For Heidi Prowse who runs Mental Illness Education ACT (MIEACT), the reason to put your hand up for Hands Across Canberra (HAC) couldn’t be simpler.
“We are so grateful to have such a champion foundation behind us,” she says. “For us it’s a no-brainer. Every donation goes right where it’s needed most.”
HAC is running its third consecutive Canberra Day appeal with major goals in sight. They want to raise $1 million for the 75 charities onboard for this appeal, working with the community and a number of generous Canberra businesses and organisations.
The past three years has been a stellar growth period for HAC, the independent charity foundation that also administers the Chief Minister’s Charitable Fund.
The intention is to grow giving across the whole Canberra community so that individuals and businesses are motivated to give where they live, supporting many small Canberra charities who can then focus their attention on urgently-needed work.
“Business is the heart of Canberra,” HAC chair Di Kargas Bray says. “We’ve got growing confidence that people are starting to listen and recognise that what we can’t do individually to help charities, we can do together.”
It’s a sentiment that resonates strongly with Heidi Prowse.
“Hands Across Canberra has helped us to develop new programs where there is a real need. This year in particular, we want to expand into primary schools. Over the pandemic, many have reached out and asked us for support but we haven’t had the capacity to deliver,” she says.
“We have the most amazing program that starts for year three students that Hands Across Canberra helped us to develop and evaluate.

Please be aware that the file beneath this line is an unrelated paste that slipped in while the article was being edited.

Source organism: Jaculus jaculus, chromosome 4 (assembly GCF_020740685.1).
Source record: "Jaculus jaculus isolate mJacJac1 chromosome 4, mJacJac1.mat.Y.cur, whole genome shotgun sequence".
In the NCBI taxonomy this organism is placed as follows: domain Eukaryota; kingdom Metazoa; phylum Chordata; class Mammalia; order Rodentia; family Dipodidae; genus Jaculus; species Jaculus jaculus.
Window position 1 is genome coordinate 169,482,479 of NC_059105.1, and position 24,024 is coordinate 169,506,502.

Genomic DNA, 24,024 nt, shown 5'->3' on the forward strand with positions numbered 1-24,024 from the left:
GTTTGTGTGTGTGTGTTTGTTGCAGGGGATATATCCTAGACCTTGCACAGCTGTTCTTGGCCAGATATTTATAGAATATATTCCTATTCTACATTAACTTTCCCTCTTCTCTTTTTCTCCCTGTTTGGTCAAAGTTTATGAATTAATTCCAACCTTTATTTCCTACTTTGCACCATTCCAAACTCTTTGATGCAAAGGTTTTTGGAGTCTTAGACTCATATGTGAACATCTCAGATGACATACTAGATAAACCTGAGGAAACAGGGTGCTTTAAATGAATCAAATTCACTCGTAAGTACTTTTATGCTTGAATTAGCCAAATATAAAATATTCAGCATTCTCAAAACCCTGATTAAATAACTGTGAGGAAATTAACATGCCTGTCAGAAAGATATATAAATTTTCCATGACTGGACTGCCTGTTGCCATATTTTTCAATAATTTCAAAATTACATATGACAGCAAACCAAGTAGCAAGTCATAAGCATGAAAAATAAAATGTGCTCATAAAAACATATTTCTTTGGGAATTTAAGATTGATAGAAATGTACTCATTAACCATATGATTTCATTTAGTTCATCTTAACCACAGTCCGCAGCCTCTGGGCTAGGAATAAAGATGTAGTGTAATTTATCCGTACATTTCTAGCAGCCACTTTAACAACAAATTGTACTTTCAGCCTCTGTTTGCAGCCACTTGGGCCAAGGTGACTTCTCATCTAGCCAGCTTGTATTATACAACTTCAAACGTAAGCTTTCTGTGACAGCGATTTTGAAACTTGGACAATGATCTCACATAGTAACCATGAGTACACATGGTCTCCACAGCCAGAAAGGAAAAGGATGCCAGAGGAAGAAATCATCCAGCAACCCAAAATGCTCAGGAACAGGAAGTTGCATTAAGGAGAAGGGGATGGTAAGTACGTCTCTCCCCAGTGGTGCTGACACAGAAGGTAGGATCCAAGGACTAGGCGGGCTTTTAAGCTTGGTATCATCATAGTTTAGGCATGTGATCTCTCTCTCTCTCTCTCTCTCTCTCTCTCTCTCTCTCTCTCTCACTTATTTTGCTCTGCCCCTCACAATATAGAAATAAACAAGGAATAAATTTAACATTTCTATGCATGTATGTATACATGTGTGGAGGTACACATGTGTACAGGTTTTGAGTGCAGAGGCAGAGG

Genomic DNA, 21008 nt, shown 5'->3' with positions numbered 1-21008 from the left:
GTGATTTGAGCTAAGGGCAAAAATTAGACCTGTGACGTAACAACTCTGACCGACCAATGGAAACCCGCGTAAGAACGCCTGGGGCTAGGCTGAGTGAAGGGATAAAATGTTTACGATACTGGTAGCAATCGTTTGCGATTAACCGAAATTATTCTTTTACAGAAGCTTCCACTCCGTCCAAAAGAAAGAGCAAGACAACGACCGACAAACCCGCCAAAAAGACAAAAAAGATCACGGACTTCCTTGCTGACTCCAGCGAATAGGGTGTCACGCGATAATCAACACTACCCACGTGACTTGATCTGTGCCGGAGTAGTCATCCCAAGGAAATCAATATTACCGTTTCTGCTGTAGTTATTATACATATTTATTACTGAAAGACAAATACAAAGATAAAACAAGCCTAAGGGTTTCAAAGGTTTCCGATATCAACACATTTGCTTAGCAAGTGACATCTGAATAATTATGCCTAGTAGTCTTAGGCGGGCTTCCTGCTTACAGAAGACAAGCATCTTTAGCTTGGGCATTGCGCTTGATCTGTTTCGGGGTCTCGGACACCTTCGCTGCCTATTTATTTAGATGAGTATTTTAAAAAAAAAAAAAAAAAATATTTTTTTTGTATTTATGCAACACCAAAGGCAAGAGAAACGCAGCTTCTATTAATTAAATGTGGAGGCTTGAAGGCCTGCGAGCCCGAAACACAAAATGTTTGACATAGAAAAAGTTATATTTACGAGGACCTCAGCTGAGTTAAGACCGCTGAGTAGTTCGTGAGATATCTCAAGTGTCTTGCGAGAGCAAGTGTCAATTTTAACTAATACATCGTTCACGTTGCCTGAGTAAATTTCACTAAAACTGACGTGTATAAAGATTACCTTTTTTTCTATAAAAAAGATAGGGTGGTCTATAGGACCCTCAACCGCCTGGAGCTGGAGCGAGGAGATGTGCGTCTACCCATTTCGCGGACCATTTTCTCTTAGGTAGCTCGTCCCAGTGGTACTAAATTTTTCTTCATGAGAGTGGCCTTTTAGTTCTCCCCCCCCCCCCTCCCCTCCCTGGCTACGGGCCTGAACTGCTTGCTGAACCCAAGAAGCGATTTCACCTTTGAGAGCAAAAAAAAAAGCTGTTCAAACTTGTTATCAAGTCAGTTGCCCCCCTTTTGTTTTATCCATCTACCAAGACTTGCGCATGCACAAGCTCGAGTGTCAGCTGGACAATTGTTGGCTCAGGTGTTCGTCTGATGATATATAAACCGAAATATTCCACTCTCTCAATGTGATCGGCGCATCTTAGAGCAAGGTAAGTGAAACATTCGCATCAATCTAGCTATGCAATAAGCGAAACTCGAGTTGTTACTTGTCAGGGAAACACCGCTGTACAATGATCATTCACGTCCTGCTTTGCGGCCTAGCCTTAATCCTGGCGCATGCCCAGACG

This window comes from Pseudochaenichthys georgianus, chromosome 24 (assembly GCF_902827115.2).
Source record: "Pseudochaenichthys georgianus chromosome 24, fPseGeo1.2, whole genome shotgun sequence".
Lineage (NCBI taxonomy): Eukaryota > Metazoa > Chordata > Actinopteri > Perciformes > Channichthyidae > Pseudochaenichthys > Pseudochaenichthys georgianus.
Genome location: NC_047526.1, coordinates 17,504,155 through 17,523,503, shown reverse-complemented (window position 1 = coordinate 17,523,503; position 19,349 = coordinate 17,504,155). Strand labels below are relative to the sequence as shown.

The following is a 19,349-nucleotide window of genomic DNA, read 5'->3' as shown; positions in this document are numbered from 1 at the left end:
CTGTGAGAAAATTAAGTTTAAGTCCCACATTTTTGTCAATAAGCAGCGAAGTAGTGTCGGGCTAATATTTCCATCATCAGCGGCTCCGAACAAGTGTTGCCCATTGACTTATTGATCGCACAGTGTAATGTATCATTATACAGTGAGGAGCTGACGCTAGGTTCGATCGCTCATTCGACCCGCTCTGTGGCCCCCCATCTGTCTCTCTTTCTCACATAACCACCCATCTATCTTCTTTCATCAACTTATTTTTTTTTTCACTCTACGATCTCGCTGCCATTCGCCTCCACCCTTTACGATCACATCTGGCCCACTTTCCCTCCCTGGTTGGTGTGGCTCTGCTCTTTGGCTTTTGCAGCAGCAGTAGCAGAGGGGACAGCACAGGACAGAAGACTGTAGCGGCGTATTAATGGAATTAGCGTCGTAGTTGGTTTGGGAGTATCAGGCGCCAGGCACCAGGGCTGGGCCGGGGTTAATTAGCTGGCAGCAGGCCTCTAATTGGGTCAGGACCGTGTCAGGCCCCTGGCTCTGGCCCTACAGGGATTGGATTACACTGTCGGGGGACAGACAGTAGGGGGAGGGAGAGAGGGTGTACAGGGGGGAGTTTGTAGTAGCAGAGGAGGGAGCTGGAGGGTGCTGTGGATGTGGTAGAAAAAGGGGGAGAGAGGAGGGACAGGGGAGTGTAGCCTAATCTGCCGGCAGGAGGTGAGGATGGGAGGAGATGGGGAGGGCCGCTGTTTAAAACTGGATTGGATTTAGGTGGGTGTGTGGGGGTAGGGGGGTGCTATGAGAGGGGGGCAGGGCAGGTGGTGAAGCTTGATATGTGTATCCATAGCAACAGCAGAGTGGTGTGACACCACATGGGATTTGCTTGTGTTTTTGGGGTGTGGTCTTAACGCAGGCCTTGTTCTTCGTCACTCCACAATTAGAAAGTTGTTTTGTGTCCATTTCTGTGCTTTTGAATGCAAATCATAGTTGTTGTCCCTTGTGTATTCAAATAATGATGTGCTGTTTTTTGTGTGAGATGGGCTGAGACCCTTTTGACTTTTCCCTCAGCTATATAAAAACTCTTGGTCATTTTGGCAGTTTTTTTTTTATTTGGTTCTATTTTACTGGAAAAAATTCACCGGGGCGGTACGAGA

“We know its impactful in helping young people understand emotions and know how to start to seek help from the age of eight. Our workforce can be focussed in the place where we have the biggest impact – and for us that’s in the classroom, workplaces and community groups.”
MIEACT is one of multiple charities that need support to do their best work. At the launch event, Glenda Stevens from Canberra’s newest charity, Fearless Women, spoke about the need for basic resources to kickstart an organisation that would provide strong support for girls who are struggling with mental health and wellbeing issues.
For a well-established organisation like Pegasus Riding for the Disabled, HAC fundraising ensures that critically-important but high costs around managing their riding programs are met.
Donations can be made individually to participating charities through the HAC platform, or to the appeal overall.
Di Kargas Bray says there’s a lot more growth ahead of HAC after three tough years of natural disasters and the pandemic. Last year the Canberra Day appeal raised $600,000 and next year’s goal will be closer to $2 million, with 100 businesses matching funds.
Family lawyers Parker Coles Curtis (PCC) presented a $10,000 cheque to the Women’s Legal Service and partner Jacqueline Curtis says that support is excellent for the firm’s own belief that women should be able to access legal services even if they can’t afford the cost of private representation.
“PCC is a female-led family law firm and we’ve seen people at their most vulnerable with increasing rates of family breakdown, divorce and family violence,” she says.
“Good legal advice is critical. But there are big gaps between those who might qualify for government-funded legal services like Legal Aid and those who can afford private representation and that gap is widening all the time for the missing middle.”
The donations from PCC and their counterparts will enable Women’s Legal Centre clients to have the benefit of better resourcing for expert reports, representation by a barrister and better levels of service for complex family law issues.
Di Kargas Bray says that most charities have received strong support. “If we can get Canberrans today to say I’m ok, so I can help someone else, we will raise $1 million this year and $2 million next year,” she says. “It’s a collective action and we can do this together for our community.”